CNPC yesterday was laying out contingency plans for moving people out and suspending production. They haven't done either. But as things become more unsettled in Baghdad, even if it's two hundred miles away [from Basra's oil fields], you no longer have a Central Administration regulating what you're doing in the field. That's the problem, and it has companies unsettled.
MM: So it's not just how much production might get suspended, it's the perception and the ripple effect on pricing.
Kent: The International Energy Agency just issued a report indicating that they were once again concerned about the ability to provide the supply necessary to meet rising global demand. So any decrease whatsoever in supply is going to have an adverse impact [i.e. increase] on prices.
MM: Switching to the South Stream pipeline project for a moment, although they're not related, they're integrated in terms of international energy prices. What do you see as the scale of interruption of further construction in Bulgaria and the impact on energy pricing?
Kent: All of the particulars on that you can see more fully in the last two issues of Oil & Energy Investor. Remember that this is a natural gas play; this is not an oil play. South Stream is a natural gas pipeline. And it is crucial for the Russians to offset the difficulty in Ukraine by coming up with alternative ways of using and moving natural gas into Europe.
The problem is they've peeved Europe. And both the European Union and NATO are now really looking at further Russian inroads into the European market as problematic at best.
This has been going on for some time. If you go back to Tuesday's Oil & Energy Investor, I've been involved with this, but I couldn't sit around and talk about it until it got released somehow.
Well, when the Bulgarians finally decided Monday that they were going to suspend their operations on building their onshore component of the South Stream, that was enough to allow me to come out and start talking about this. This has been the real economic sanction that the U.S. government and the EU has been preparing against Russia.
I mean, if you want to hit Russia, you have to hit Gazprom. If you want to make it hurt, the exports of gas from Gazprom out of Russia to other places in the world - that's the single biggest component of the Russian "simple" budget.
Unless Gazprom increases its overall exports, Gazprom - which is a very poorly run company - and the central budget in Russia are going to experience difficulties. The suspension of South Stream hits them where they're weakest.
Right now, it's a nonexistent pipeline; they're building it. It's the most expensive pipeline project in the history of man. Depending on whom you believe, I think it's in excess of $32 billion and counting. It's a huge project. It does not adversely impact Europe at all, because Europe is not yet receiving any natural gas from this pipeline.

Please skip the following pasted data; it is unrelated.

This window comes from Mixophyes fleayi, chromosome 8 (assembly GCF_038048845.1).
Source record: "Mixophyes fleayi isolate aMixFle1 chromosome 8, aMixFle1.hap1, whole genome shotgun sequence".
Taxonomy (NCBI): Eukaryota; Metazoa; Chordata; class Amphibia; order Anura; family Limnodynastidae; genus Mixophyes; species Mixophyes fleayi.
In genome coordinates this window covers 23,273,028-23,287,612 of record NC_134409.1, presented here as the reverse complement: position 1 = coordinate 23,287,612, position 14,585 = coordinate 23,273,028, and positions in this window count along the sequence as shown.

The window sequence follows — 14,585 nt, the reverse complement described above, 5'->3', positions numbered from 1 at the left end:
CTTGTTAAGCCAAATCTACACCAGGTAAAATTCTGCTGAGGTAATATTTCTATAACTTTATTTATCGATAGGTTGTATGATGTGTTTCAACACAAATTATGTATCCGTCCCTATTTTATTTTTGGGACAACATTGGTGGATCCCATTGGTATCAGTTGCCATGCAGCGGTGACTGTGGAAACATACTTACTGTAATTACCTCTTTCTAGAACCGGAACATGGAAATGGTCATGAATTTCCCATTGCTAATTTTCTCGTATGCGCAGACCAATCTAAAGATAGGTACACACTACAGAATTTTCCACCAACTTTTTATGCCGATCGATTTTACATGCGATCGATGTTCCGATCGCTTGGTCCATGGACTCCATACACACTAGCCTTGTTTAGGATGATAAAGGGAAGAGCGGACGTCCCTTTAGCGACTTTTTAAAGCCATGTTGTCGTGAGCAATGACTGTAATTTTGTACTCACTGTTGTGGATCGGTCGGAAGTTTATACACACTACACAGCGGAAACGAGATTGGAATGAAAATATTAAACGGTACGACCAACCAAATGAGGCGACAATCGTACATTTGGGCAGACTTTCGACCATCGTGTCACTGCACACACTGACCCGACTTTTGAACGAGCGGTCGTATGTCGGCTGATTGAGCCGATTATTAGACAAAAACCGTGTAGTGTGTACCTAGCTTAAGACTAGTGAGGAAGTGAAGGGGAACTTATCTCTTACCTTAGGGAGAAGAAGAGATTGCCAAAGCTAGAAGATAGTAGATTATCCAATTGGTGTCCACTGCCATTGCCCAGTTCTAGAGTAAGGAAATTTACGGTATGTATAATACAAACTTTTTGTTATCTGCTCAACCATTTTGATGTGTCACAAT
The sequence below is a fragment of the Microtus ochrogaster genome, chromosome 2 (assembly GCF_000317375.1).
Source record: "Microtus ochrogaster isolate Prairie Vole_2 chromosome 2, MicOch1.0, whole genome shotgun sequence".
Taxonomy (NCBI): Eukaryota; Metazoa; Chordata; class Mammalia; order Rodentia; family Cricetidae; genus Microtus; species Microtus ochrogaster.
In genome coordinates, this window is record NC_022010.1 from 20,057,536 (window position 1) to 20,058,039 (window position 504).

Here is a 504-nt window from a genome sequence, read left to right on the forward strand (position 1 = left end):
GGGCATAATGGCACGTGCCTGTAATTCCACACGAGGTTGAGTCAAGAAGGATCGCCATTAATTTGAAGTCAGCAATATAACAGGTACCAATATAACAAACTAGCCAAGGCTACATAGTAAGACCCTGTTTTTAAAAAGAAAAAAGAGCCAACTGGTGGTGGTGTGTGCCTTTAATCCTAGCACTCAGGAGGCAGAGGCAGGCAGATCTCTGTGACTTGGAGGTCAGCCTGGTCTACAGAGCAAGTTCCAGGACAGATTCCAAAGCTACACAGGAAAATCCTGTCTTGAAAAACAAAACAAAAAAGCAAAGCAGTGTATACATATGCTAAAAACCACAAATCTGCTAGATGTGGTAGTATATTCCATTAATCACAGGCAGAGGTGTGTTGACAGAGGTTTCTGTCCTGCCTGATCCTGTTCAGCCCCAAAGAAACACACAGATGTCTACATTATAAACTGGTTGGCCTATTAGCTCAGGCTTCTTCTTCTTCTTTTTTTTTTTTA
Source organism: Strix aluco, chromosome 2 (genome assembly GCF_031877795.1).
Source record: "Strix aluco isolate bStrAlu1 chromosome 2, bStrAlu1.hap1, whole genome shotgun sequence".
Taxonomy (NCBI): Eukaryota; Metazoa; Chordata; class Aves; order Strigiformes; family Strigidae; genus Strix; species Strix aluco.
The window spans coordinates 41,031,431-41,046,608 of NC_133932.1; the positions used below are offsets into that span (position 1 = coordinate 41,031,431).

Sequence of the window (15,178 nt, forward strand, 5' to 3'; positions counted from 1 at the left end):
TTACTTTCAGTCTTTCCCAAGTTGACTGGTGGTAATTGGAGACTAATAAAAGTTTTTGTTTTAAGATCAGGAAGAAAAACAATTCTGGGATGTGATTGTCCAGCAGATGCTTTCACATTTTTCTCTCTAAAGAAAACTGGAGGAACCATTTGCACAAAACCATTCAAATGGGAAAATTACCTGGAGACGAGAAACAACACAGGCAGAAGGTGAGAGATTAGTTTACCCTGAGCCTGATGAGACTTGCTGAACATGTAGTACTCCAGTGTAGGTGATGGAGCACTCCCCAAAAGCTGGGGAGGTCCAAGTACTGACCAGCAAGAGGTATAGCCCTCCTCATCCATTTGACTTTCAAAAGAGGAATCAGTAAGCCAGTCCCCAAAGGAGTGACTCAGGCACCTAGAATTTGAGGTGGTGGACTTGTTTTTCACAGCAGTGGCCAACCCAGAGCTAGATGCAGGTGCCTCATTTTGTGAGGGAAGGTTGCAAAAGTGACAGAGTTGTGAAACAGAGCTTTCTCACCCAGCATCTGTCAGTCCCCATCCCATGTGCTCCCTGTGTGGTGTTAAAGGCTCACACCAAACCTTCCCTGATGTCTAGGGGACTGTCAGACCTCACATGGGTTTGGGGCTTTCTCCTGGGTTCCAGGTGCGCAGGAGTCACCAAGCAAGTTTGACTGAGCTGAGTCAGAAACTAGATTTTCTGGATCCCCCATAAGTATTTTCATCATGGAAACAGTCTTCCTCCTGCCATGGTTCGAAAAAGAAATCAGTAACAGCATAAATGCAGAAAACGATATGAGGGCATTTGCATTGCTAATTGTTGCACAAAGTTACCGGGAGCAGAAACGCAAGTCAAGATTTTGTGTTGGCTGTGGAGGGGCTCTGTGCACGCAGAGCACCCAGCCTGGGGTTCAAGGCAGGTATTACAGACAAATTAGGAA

MM: So the impact on energy prices is really in the diminished future ability for Russia to deliver.
Kent: Yes, and it hits the Russian budget where it's weakest. Their reaction was immediate. They were screaming bloody murder over there; "Bulgaria has violated contracts," they said. Let's face it. Bulgaria is a member of the EU. And it's a member of NATO. The only other option that the Russians have that we talked about in Oil & Energy Investor is that they also need offshore access.
Another outlet for Russia is Romania. Romania is part of the EU and part of NATO. So this is not going to happen, folks; it just isn't going to happen. The third component of that is Turkey, which is part of NATO, so everywhere they look they've kind of painted themselves into a corner.
Look, you don't want to kill Gazprom because that adversely impacts economic interests that it's associated with all of Europe. That's not going to help. What you have to do is make a very concerted effort to force Russia to come to the bargaining table with meaningful terms. After they jump up and down and scream and flap their wings and so on and so forth, then they'll sit down and start talking. That's what we're attempting to get done.
Nobody's interested in killing Gazprom, but we are interested in using Gazprom as a way of forcing Putin to back off a little. And the Ukrainians think they have the upper hand because the Ukrainians just walked away from the gas pricing discussions with the Russians this Thursday.
MM: So again, two events are not necessarily related in Russia and Iraq, but they're going to amplify the impact on energy prices, and it's not going to be a good impact.
Kent: Oh yes. But... we're sitting very pretty with domestic oil and gas plays in the U.S. If this sort of thing were occurring five years ago, we'd have all kinds of problems here. There would be real concerns over price and refineries having adequate supplies and so forth. And that's no longer the case. So this allows us to optimize some domestic plays over which we can control a better amount of the market variables.
Notice that the energy sector went up today. The market went down again triple digits, but the energy sector went up. And most of the components going up are the most secured domestic components in the United States.
Remember two other things about this that people get confused about all the time. One issue is: How much will it cost? How much will my oil cost, and how much will my gasoline cost?
The other thing is, do we have enough supply of it? Are we reliant on untrustworthy foreign sources and so on? Well, with all this domestic oil and gas we have now, we don't have to worry that much about that second security issue. We have plenty of domestic sources.
People shouldn't conclude from that that oil prices will suddenly go down. The price of oil will continue to go up. Which means what? We're in an unusually advantageous situation for American investors, so now you know where the supply is, and you know the profit margins aren't going to constrict.
More from Dr. Kent Moors: June's mammoth gas deal between Russia and China has been described as "historic." That may be true. But there are big problems with the deal that can't be overlooked...